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Re: Fourier Transform and convolution.
*To*: mathgroup at smc.vnet.net
*Subject*: [mg26616] Re: [mg26583] Fourier Transform and convolution.
*From*: BobHanlon at aol.com
*Date*: Sat, 13 Jan 2001 22:36:01 -0500 (EST)
*Sender*: owner-wri-mathgroup at wolfram.com
Needs["Statistics`NormalDistribution`"];
dist = NormalDistribution[mu, sigma];
p = PDF[dist, x]
1/(E^((x - mu)^2/(2*sigma^2))*(Sqrt[2*Pi]*sigma))
f = FourierTransform[p, x, w, FourierParameters -> {1, 1}]//PowerExpand
E^(I*mu*w - (sigma^2*w^2)/2)
f == CharacteristicFunction[dist, w]
True
InverseFourierTransform[f^2, w, x,
FourierParameters -> {1, 1}]//PowerExpand
1/(E^((x - 2*mu)^2/(4*sigma^2))*(2*Sqrt[Pi]*sigma))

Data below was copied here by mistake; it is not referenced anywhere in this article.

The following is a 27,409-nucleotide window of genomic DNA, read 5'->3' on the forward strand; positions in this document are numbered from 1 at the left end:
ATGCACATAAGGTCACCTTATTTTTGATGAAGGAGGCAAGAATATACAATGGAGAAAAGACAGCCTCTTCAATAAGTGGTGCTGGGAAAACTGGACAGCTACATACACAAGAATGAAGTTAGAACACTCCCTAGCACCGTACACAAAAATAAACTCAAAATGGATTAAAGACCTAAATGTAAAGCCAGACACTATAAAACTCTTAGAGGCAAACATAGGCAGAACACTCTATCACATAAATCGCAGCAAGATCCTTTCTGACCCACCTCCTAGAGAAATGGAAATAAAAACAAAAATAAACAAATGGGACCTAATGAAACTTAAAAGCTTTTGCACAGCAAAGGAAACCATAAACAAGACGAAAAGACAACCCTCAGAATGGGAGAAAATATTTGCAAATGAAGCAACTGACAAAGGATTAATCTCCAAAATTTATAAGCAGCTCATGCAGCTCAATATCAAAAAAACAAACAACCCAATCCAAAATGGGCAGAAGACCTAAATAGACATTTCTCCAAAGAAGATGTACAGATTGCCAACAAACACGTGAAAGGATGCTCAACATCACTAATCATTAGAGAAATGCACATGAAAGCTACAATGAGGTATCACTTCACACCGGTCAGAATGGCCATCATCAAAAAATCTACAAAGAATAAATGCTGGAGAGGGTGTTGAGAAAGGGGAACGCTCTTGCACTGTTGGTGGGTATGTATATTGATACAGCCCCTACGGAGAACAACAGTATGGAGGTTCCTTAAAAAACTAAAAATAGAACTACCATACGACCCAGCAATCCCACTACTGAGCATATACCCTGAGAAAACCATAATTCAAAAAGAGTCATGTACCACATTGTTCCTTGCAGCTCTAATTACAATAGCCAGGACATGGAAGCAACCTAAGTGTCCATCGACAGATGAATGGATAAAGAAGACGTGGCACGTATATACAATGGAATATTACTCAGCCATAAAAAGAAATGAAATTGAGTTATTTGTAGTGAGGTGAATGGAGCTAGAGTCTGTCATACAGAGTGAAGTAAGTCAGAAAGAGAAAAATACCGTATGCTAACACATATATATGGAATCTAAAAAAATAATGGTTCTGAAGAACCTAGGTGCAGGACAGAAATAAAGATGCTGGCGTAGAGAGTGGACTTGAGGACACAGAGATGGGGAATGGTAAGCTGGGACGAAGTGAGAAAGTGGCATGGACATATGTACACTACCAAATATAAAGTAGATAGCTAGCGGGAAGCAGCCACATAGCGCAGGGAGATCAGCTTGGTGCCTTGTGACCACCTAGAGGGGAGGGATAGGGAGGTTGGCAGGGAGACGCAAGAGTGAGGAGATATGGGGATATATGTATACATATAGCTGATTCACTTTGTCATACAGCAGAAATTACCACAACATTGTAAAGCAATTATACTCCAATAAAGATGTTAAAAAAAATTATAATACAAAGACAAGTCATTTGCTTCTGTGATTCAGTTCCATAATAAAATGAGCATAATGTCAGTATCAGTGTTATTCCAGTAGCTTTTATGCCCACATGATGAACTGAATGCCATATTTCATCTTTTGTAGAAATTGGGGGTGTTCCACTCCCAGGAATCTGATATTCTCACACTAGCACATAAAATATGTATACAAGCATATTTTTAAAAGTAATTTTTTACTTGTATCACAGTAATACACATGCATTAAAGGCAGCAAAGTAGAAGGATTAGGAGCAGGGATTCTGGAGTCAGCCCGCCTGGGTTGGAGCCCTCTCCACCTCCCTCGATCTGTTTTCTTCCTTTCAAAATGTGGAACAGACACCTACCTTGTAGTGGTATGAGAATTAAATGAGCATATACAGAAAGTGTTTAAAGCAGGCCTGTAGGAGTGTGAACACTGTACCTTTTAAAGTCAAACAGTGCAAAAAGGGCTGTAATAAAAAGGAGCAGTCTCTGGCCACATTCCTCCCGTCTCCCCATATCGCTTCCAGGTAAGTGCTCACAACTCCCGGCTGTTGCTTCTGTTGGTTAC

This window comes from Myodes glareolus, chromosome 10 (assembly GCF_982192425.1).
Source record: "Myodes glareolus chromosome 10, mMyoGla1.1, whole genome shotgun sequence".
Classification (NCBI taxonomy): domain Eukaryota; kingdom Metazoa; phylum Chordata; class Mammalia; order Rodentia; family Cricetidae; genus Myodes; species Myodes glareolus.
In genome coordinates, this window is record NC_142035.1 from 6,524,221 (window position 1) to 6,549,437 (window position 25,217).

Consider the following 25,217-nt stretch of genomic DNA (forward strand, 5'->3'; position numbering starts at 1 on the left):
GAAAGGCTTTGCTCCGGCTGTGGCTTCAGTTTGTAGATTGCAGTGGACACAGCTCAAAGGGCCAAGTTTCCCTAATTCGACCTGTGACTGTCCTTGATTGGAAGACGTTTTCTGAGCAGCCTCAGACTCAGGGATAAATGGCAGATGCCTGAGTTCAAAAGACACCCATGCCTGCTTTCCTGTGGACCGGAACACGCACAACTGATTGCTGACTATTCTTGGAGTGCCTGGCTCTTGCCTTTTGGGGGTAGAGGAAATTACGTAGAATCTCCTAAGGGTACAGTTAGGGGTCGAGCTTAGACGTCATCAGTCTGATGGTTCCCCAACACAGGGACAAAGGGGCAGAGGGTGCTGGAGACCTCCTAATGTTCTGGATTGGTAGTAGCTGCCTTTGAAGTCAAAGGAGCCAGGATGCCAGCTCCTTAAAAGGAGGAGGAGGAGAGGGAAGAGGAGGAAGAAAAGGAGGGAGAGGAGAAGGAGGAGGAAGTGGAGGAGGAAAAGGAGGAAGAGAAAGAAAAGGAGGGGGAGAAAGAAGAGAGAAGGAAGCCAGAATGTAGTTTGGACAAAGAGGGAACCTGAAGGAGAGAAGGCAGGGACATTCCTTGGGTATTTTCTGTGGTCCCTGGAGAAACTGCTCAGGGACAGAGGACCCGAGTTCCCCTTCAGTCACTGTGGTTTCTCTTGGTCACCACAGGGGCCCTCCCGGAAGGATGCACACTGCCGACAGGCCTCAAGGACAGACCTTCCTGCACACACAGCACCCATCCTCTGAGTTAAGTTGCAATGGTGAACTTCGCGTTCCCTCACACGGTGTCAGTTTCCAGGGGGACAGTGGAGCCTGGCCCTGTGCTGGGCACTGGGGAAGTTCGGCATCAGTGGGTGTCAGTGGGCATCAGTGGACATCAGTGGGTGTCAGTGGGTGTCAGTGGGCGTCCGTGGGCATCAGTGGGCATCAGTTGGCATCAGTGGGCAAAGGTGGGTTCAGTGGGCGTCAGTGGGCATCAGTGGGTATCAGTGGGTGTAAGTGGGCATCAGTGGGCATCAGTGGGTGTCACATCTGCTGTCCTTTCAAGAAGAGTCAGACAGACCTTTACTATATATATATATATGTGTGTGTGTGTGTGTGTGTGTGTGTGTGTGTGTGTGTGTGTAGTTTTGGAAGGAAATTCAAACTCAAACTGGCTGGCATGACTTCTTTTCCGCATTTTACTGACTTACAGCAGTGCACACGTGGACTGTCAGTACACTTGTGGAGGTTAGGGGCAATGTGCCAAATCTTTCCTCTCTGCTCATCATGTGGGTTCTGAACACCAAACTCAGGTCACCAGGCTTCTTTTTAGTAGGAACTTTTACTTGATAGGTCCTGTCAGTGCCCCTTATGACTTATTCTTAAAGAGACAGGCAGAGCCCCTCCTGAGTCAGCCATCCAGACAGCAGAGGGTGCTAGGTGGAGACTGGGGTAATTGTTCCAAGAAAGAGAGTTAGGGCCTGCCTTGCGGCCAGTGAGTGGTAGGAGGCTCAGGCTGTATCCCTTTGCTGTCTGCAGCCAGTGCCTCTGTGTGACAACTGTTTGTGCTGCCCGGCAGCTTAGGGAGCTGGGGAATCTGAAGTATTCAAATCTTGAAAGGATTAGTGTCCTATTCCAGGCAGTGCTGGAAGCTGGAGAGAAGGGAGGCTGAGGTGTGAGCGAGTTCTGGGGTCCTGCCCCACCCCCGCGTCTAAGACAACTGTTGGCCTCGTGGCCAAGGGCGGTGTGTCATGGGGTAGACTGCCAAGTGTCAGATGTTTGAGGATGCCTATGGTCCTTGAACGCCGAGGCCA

This is N(2*m, Sqrt[2] * sigma)
% == PDF[NormalDistribution[2*mu, Sqrt[2]*sigma], x]
True
Bob Hanlon
In a message dated 2001/1/9 2:17:00 AM, Adil.Reghai at dresdnerkb.com writes:
>We wanted to perform the distribution of a sum of two independent variables
>X and Y which are both N(0,1).
>The way We wanted to do it is to use the convolution property. In order
>to
>compute this convolution we perform
>a Fourier Transform of the pdf n(0,1) and then square each point. After
>that
>we performed an inverse Fourier transform.
>Instead of obtaining a N(0,sqrt(2)) we obtain a distribution which is
>shifted in the form of a U.
>
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